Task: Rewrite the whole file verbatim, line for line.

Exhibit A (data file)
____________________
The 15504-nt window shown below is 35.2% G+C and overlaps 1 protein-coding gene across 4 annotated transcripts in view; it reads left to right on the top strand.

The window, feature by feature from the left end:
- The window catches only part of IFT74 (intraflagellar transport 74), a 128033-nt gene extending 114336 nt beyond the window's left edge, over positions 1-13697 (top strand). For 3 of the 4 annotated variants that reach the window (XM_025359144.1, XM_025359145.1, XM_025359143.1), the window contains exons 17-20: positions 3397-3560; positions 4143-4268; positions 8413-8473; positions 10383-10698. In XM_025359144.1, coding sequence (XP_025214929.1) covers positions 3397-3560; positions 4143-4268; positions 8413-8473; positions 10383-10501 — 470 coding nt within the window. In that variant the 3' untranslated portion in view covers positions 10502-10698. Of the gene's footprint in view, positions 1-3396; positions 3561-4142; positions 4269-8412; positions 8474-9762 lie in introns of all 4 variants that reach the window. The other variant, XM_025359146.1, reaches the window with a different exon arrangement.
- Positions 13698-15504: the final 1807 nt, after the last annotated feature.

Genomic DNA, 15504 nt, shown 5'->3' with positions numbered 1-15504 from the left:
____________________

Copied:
The 15504-nt window shown below is 35.2% G+C and overlaps 1 protein-coding gene across 4 annotated transcripts in view; it reads left to right on the top strand.

The window, feature by feature from the left end:
- The window catches only part of IFT74 (intraflagellar transport 74), a 128033-nt gene extending 114336 nt beyond the window's left edge, over positions 1-13697 (top strand). For 3 of the 4 annotated variants that reach the window (XM_025359144.1, XM_025359145.1, XM_025359143.1), the window contains exons 17-20: positions 3397-3560; positions 4143-4268; positions 8413-8473; positions 10383-10698. In XM_025359144.1, coding sequence (XP_025214929.1) covers positions 3397-3560; positions 4143-4268; positions 8413-8473; positions 10383-10501 — 470 coding nt within the window. In that variant the 3' untranslated portion in view covers positions 10502-10698. Of the gene's footprint in view, positions 1-3396; positions 3561-4142; positions 4269-8412; positions 8474-9762 lie in introns of all 4 variants that reach the window. The other variant, XM_025359146.1, reaches the window with a different exon arrangement.
- Positions 13698-15504: the final 1807 nt, after the last annotated feature.

Genomic DNA, 15504 nt, shown 5'->3' with positions numbered 1-15504 from the left: